North Korea responds to its inclusion in the Bush administration's Nuclear Posture Review: "A nuclear war to be imposed by the U.S. nuclear fanatics upon the DPRK would mean their ruin in nuclear disaster." For more rhetorical flourish, check out the Korean Central News Agency's Web site.
A group of neo-con war hawks, led by former drug czar William J. Bennett, has just launched "Americans for Victory Over Terrorism" (AVOT), a public relations campaign designed to counter dissent of the war on terrorism.
Bennett, who became a CNN commentator last week, and has a new book, says AVOT is a way to battle the critics who "are finding their voice on college campuses and through print media and on television." One "critic" cited by AVOT is Harper's magazine editor Lewis Lapham, who calls Bennett a "wrong-headed jingo and an intolerant scold."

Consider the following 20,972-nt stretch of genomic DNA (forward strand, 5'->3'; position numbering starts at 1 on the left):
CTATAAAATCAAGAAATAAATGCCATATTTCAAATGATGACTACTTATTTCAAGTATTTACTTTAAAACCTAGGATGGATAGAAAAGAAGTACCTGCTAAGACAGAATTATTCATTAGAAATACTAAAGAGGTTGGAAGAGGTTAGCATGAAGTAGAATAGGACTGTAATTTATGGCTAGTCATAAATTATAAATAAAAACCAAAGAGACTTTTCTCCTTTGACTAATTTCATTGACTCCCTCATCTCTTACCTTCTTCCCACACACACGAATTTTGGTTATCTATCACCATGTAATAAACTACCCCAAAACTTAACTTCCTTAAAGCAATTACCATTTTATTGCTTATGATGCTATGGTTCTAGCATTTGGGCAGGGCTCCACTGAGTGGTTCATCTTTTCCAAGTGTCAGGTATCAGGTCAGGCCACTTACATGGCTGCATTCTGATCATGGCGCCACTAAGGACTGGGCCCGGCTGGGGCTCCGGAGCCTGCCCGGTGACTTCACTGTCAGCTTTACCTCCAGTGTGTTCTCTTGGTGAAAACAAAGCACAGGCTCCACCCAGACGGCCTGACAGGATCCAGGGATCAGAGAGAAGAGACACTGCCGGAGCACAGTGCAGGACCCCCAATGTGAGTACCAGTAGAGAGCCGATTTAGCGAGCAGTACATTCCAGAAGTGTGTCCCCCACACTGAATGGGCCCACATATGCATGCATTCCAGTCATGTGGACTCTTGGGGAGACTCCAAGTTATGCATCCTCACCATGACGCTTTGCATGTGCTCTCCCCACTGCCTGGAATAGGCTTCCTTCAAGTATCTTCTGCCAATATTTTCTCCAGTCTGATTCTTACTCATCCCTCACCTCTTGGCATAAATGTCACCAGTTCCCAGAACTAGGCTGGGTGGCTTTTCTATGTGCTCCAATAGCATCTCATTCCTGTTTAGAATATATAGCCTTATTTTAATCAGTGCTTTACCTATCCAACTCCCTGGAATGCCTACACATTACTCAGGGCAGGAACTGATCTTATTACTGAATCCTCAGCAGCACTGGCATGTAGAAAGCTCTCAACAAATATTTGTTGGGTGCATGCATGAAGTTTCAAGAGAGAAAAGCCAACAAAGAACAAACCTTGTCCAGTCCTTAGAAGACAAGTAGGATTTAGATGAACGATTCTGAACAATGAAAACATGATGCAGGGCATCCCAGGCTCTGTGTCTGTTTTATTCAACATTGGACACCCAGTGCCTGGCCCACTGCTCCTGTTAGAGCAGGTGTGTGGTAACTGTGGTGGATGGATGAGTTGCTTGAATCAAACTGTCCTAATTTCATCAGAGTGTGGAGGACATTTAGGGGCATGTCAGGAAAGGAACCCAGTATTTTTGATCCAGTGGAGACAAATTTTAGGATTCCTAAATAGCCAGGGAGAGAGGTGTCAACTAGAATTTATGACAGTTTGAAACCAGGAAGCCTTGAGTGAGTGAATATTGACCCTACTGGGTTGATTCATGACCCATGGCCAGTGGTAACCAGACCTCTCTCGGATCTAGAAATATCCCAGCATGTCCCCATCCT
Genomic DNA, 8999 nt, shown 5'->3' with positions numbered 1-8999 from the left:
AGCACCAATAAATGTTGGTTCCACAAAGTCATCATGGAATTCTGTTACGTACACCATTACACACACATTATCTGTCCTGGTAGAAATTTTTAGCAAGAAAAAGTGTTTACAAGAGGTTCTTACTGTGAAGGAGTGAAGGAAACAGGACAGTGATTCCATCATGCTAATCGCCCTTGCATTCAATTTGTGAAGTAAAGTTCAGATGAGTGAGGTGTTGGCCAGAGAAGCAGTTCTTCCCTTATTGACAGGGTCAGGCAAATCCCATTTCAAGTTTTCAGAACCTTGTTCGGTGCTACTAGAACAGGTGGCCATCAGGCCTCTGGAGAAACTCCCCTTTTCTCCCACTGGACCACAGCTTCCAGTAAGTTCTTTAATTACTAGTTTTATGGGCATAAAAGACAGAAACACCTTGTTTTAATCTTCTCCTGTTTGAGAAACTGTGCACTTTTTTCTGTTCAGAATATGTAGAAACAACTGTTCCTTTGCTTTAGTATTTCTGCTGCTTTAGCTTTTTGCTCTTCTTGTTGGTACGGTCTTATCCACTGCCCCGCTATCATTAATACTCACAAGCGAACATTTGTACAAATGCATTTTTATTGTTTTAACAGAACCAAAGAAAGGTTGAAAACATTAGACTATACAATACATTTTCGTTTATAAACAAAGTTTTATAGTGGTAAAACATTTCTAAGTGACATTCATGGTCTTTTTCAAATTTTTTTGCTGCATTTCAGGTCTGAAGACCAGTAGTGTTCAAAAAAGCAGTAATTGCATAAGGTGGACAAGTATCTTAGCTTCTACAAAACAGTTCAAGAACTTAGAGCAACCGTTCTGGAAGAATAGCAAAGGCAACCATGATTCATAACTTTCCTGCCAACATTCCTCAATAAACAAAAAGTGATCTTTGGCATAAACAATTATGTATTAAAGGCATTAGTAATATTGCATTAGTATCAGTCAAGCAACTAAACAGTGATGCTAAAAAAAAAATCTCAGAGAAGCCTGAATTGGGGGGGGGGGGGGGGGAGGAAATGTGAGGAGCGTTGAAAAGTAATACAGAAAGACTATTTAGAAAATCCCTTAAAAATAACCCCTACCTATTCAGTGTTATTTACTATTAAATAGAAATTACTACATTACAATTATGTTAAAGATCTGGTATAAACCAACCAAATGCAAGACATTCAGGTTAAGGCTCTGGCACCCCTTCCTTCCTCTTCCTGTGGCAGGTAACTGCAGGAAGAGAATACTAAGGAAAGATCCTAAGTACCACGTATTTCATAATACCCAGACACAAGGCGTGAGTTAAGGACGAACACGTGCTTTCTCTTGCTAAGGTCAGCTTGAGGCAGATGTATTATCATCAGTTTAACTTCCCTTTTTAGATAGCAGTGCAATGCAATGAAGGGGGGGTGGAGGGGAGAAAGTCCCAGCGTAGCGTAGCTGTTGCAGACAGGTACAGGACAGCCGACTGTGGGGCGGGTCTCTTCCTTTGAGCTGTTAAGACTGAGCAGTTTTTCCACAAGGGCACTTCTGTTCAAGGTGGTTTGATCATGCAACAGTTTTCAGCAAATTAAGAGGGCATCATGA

Manufacturing Dissent USA Today's Walter Shapiro writes that "Bennett and his allies seem determined to create an anti-war movement in order to defeat it."
A company controlled by Rupert Murdoch's News Corp. has been sued for $1 billion for assisting hackers to crack the secret viewer-access codes used by rival pay TV operators, and then distributing the information to counterfeiters across the world.
Who's the loser in the debate over media deregulation?
Everyone's a winner in this first-person tale by a "nontraditional ticket reallocation specialist."
INS works off backlog on student visa paperwork.
Pro-western leaders in the Arab world have grave concerns about the theory of "regime change," writes Robert Fisk: "For if Iraqis were helped to overthrow their dictatorial government, what if Egyptian or Saudi citizens also decided on a little 'regime change' of their own?"